Its perhaps most prominent member, Hermann Oberth, author of Die Rakete zu den Planetenraumen, 1923 (3rd edn Berhn and Munchen 1929 with the title Wege zur Raumschiffahrt) continued in the same tradition after the Second World War. He propagated the belief in flying saucers, wrote the Katechismus der Uraniden, Wiesbaden-Schierstein 1966, and occasionally functioned as a figurehead for the NPD (neo-Nazi party).In early 20'ies Oberth just a young university student. Later he certainly became an important scientist whose skills were needed by the Luftwaffe of Nazi Germany. Adolf Hitler understood well the value of rockets and the feared V2 was part of his efforts to conquer the entire world after crushing the spirit of Britain.
H.J. Oberth was not just a regular German with some Nazi sympathies since M. Nagl writes that after the war Oberth participated in neo-Nazi activities. He must thus have agreed also with the ideology of the Nazi party that included also space in its dreams of conquest.
Heavy stuff indeed. But perhaps enough time has passed from those days, however, so that we can make an attempt to see what H. J. Oberth was himself writing in the 1960'ies after the utter collapse of Third Reich and the suicide of its Führer.
Conquest of space for Lebensraum
As a citizen of Germany with close ties to the National Socialistic Party of Adolf Hitler, post-war Oberth may well have asked himself "Does the humanity have any right to colonize space, to get more living room (lebensraum)"?
Is the humanity so immersed in warfare and militarism mature enough to reach for space?
If we consider the Hollywood expeditions to outer space we can see how aggressive, laser gun and explosion oriented our imagination is. A trip on wrap speed beyond the galaxies is boring if we do not face those enemies, yakky things with jaws dripping human blood and who deserve to be blown to pieces in the name of self-defense.
USA movie writer led human expeditions to colonize the space are "shoot them to smithereers" expeditions and talking comes only to give some quiet moments between the awesome displays of human firepower. (Well, there are nice aliens in the team as well, making the firepower more effective).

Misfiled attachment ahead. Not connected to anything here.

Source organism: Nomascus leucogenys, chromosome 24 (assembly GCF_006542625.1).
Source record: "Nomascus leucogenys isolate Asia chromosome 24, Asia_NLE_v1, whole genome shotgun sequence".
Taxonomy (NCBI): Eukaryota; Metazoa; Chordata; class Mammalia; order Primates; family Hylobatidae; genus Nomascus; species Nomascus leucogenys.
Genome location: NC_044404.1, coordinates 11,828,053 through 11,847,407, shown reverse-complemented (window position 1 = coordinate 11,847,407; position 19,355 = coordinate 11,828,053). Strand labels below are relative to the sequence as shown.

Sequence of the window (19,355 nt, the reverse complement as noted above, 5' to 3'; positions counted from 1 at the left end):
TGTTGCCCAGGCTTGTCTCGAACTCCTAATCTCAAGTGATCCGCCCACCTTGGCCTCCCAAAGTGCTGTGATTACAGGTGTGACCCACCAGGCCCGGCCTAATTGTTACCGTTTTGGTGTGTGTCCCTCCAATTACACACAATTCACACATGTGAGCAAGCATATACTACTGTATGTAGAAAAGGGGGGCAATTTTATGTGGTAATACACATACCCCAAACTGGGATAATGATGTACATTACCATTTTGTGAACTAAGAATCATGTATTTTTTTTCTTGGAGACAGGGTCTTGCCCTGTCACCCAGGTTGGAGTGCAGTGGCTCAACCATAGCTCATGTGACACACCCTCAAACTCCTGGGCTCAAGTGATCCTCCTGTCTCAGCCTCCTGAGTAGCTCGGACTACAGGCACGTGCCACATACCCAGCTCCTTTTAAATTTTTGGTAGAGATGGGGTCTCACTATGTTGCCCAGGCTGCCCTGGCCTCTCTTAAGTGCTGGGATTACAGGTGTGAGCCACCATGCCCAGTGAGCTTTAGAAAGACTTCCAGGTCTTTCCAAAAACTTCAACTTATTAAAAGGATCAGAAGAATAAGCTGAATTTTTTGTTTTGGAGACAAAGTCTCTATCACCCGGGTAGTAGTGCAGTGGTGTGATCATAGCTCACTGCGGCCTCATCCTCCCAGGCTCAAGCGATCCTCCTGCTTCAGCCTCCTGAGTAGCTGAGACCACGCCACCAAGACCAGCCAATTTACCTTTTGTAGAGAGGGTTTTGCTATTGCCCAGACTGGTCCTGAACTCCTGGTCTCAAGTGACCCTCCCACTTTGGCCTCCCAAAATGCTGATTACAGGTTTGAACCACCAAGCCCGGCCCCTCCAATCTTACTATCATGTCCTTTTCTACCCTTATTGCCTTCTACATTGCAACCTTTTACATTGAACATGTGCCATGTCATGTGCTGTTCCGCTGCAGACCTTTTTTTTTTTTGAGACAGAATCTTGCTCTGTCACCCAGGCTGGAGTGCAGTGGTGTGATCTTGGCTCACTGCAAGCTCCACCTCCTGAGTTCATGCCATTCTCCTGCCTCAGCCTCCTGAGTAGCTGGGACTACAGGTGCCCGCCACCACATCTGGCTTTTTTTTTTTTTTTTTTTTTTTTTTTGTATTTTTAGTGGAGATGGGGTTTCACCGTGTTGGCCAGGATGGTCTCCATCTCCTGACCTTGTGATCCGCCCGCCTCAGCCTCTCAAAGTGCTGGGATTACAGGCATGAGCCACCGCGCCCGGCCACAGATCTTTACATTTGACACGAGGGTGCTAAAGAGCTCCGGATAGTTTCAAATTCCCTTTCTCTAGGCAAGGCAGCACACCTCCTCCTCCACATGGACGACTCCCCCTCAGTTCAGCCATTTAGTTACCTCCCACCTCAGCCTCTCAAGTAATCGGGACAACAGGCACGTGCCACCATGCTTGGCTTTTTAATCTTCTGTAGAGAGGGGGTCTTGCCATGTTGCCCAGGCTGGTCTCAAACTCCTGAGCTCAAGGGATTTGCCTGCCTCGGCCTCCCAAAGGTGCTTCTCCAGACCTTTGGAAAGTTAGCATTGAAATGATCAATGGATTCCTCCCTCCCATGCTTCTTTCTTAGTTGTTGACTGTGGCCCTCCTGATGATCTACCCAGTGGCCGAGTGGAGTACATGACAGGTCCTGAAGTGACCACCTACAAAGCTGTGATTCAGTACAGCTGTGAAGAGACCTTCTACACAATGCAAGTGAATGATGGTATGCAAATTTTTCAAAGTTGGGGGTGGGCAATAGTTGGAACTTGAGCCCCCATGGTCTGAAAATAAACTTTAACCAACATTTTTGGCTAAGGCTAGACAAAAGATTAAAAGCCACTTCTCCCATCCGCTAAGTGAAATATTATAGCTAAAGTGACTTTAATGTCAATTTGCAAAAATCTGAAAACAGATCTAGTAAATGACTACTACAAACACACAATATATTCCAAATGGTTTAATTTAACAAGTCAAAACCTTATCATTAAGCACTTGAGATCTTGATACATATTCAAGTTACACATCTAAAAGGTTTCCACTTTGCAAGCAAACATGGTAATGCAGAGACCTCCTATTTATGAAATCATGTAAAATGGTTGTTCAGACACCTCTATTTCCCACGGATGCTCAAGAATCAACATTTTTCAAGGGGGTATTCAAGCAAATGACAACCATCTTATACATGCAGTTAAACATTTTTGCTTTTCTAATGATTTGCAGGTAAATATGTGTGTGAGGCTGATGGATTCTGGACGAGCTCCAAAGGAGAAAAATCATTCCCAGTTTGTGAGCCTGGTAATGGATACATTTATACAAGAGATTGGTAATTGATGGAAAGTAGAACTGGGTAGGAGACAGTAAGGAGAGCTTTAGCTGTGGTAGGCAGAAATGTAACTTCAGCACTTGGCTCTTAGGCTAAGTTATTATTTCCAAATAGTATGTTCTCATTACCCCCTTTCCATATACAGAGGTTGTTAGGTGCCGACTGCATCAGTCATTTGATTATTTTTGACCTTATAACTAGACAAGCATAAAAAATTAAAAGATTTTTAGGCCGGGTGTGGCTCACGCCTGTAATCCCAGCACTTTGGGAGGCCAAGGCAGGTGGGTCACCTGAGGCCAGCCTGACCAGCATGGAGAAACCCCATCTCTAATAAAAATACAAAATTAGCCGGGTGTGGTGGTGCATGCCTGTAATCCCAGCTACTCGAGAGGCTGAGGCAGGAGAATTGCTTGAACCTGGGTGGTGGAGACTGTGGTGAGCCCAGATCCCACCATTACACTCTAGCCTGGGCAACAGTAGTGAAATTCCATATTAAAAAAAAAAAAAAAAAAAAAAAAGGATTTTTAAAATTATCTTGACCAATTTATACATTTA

Oberth had seen, and participated, in awesome shoot-outs himself and lost his daugher to a mighty explosion. He knew how it feels.
Yet in this Catechism he answers yes! to both our questions
The humans are not only allowed but have a duty to explore the space in order to find new planets to live in addition to mother Earth.
And yes, humans are mature enough for such an expedition and it does not necessarily have to be a war expedition like Christian Crusades or Spanish Christian Conquistador conquests.
According to Oberth soul is an essential characteristic of man. God has made the soul such that humans are able to learn new things and the soul can be taught what has been learned.
Soul is immortal. Learning does not only include factual information about the world but has also moral and ethical element. One day, after the human body dies, the soul faces judgement after death. This is the ultimate demonstration of man's moral responsibility.
Oberth writes: "We can never be absolutely certain about reward or punishment after death for our good deeds would turn out psychologically motivated by our selfishness and not by our social responsibilities. God can not create the ideal human without education. This is His ultimate purpose." (my translation)
This is a very deep idea expressed by an emeritus professor who has seen much human life.
And indeed. If we look at the history of humanity we can see a continous learning process. There is a huge learning curve from prehistory to modern days which keeps going on despite of the many dark periods and cultural declines. Especially the history of modern science is an almost exponentially rising curve which touches most fundamental ethical and moral questions of human existence.
But Oberth was not a proud Promethean soul who worshiped human rationality and mental powers.
Humbly he saw man as creation of God who Himself is teaching those who has made.
This is a very Biblical idea and appears especially in the Book of Psalms.
"I will instruct thee and teach thee in the way which thou shalt go: I will guide thee with mine eye."
Psalm 32:8 KJVA